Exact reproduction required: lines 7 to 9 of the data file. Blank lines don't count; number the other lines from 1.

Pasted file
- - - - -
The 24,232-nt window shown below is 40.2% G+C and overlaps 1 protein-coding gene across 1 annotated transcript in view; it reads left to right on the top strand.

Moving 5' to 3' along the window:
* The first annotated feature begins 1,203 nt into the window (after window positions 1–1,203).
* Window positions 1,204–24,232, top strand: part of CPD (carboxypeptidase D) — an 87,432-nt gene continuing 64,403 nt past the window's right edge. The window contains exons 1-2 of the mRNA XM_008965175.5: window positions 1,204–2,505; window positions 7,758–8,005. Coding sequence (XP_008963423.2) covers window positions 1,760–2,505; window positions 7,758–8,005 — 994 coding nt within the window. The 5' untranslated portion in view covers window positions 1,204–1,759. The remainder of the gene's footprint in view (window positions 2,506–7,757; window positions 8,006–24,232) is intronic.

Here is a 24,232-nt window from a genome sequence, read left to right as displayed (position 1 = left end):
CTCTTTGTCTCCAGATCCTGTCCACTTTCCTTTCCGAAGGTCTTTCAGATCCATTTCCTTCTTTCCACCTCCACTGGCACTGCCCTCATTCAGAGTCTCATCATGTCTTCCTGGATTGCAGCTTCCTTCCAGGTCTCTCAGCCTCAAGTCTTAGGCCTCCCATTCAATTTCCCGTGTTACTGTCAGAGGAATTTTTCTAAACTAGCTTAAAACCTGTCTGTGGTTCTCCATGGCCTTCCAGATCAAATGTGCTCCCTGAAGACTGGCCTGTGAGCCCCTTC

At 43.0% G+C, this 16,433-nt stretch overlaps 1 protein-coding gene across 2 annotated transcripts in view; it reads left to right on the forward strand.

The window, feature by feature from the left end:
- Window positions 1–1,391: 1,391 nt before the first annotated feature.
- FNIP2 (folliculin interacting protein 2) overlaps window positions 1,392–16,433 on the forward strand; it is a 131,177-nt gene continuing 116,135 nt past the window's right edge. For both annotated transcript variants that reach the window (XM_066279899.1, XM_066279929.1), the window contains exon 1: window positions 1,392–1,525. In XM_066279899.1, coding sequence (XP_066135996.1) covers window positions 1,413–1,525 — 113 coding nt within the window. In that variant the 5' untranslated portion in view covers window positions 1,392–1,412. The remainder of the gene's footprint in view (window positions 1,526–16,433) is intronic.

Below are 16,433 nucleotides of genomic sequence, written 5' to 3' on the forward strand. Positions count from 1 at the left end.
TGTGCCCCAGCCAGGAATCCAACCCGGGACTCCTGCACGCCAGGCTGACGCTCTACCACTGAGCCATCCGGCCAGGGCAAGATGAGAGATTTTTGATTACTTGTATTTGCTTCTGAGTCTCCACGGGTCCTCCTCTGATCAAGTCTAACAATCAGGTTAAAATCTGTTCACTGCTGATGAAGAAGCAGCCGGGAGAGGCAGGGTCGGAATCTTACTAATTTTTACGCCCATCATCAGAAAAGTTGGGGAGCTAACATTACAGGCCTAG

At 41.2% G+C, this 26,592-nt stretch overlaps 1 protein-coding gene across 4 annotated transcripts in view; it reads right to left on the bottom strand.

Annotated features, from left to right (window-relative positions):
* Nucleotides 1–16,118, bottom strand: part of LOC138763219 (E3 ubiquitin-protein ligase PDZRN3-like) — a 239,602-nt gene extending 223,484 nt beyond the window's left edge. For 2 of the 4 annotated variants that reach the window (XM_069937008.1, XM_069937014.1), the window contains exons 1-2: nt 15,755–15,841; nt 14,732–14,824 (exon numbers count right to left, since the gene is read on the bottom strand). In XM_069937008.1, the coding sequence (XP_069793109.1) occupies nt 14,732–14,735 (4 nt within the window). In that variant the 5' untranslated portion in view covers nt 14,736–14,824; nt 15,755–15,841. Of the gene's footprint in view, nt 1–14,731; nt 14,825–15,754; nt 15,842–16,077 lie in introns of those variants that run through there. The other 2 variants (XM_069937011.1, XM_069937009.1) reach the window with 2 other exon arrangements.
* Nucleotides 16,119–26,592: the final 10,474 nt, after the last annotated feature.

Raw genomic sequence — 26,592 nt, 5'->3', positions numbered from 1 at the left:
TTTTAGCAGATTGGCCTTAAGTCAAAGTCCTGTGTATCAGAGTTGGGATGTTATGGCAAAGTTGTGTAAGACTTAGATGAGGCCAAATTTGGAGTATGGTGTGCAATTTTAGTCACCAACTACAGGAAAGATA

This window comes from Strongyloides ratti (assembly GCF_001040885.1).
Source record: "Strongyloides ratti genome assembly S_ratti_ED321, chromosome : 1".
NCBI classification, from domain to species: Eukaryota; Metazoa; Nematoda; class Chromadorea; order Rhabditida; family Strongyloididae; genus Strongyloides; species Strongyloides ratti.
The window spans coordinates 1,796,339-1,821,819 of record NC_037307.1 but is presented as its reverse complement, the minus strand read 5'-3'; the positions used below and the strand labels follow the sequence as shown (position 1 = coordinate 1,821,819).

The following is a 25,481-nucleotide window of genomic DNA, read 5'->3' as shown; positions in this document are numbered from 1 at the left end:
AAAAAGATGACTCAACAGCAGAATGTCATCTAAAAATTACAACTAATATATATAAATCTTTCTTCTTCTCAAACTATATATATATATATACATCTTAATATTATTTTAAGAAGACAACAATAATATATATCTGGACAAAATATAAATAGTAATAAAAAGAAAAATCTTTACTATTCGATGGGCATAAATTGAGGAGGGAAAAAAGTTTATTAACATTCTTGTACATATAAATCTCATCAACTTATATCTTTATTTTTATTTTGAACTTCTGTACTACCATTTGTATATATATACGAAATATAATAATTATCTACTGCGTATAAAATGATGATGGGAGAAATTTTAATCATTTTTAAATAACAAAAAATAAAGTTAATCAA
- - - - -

At 43.0% G+C, this 16,433-nt stretch overlaps 1 protein-coding gene across 2 annotated transcripts in view; it reads left to right on the forward strand.

The window, feature by feature from the left end:
- Window positions 1–1,391: 1,391 nt before the first annotated feature.